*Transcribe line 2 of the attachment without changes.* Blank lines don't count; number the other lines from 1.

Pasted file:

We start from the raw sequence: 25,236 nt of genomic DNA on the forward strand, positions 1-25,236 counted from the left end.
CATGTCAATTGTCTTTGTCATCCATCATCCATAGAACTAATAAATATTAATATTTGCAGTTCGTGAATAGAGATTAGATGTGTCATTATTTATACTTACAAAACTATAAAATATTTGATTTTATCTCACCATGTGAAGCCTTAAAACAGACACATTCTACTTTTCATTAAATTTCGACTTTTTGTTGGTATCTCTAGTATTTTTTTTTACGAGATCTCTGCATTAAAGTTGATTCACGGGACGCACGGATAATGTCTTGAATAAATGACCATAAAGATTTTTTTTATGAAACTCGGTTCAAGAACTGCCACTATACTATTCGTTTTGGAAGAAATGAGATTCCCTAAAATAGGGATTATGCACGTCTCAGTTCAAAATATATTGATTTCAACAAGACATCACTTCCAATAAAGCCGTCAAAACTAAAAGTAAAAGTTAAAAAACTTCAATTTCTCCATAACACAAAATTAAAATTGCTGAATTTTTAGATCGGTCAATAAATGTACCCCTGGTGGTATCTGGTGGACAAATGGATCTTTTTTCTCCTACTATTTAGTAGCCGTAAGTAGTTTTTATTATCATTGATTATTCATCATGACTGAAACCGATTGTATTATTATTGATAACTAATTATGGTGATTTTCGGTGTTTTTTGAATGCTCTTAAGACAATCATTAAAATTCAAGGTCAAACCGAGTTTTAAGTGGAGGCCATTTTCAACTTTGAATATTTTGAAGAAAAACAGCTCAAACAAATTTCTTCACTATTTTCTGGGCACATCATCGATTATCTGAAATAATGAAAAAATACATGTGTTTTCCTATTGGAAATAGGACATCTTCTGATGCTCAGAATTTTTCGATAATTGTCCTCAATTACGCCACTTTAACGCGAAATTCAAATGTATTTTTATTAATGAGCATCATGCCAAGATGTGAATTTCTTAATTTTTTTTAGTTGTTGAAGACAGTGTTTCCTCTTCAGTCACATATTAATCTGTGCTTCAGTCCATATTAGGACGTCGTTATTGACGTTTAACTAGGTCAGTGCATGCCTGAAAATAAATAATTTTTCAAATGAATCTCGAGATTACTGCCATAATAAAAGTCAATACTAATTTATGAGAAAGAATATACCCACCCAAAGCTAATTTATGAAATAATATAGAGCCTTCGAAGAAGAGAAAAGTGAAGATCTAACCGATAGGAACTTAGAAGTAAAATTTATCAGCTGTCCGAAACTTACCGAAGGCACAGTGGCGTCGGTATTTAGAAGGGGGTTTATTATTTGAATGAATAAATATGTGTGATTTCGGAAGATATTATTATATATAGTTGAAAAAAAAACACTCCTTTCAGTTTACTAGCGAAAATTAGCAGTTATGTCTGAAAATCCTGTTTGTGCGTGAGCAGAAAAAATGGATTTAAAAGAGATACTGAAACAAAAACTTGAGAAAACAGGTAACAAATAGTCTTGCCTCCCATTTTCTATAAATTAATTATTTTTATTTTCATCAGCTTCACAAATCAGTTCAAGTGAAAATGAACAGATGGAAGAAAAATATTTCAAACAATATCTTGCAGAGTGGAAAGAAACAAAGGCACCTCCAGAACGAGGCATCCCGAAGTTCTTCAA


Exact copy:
CATGTCAATTGTCTTTGTCATCCATCATCCATAGAACTAATAAATATTAATATTTGCAGTTCGTGAATAGAGATTAGATGTGTCATTATTTATACTTACAAAACTATAAAATATTTGATTTTATCTCACCATGTGAAGCCTTAAAACAGACACATTCTACTTTTCATTAAATTTCGACTTTTTGTTGGTATCTCTAGTATTTTTTTTTACGAGATCTCTGCATTAAAGTTGATTCACGGGACGCACGGATAATGTCTTGAATAAATGACCATAAAGATTTTTTTTATGAAACTCGGTTCAAGAACTGCCACTATACTATTCGTTTTGGAAGAAATGAGATTCCCTAAAATAGGGATTATGCACGTCTCAGTTCAAAATATATTGATTTCAACAAGACATCACTTCCAATAAAGCCGTCAAAACTAAAAGTAAAAGTTAAAAAACTTCAATTTCTCCATAACACAAAATTAAAATTGCTGAATTTTTAGATCGGTCAATAAATGTACCCCTGGTGGTATCTGGTGGACAAATGGATCTTTTTTCTCCTACTATTTAGTAGCCGTAAGTAGTTTTTATTATCATTGATTATTCATCATGACTGAAACCGATTGTATTATTATTGATAACTAATTATGGTGATTTTCGGTGTTTTTTGAATGCTCTTAAGACAATCATTAAAATTCAAGGTCAAACCGAGTTTTAAGTGGAGGCCATTTTCAACTTTGAATATTTTGAAGAAAAACAGCTCAAACAAATTTCTTCACTATTTTCTGGGCACATCATCGATTATCTGAAATAATGAAAAAATACATGTGTTTTCCTATTGGAAATAGGACATCTTCTGATGCTCAGAATTTTTCGATAATTGTCCTCAATTACGCCACTTTAACGCGAAATTCAAATGTATTTTTATTAATGAGCATCATGCCAAGATGTGAATTTCTTAATTTTTTTTAGTTGTTGAAGACAGTGTTTCCTCTTCAGTCACATATTAATCTGTGCTTCAGTCCATATTAGGACGTCGTTATTGACGTTTAACTAGGTCAGTGCATGCCTGAAAATAAATAATTTTTCAAATGAATCTCGAGATTACTGCCATAATAAAAGTCAATACTAATTTATGAGAAAGAATATACCCACCCAAAGCTAATTTATGAAATAATATAGAGCCTTCGAAGAAGAGAAAAGTGAAGATCTAACCGATAGGAACTTAGAAGTAAAATTTATCAGCTGTCCGAAACTTACCGAAGGCACAGTGGCGTCGGTATTTAGAAGGGGGTTTATTATTTGAATGAATAAATATGTGTGATTTCGGAAGATATTATTATATATAGTTGAAAAAAAAACACTCCTTTCAGTTTACTAGCGAAAATTAGCAGTTATGTCTGAAAATCCTGTTTGTGCGTGAGCAGAAAAAATGGATTTAAAAGAGATACTGAAACAAAAACTTGAGAAAACAGGTAACAAATAGTCTTGCCTCCCATTTTCTATAAATTAATTATTTTTATTTTCATCAGCTTCACAAATCAGTTCAAGTGAAAATGAACAGATGGAAGAAAAATATTTCAAACAATATCTTGCAGAGTGGAAAGAAACAAAGGCACCTCCAGAACGAGGCATCCCGAAGTTCTTCAA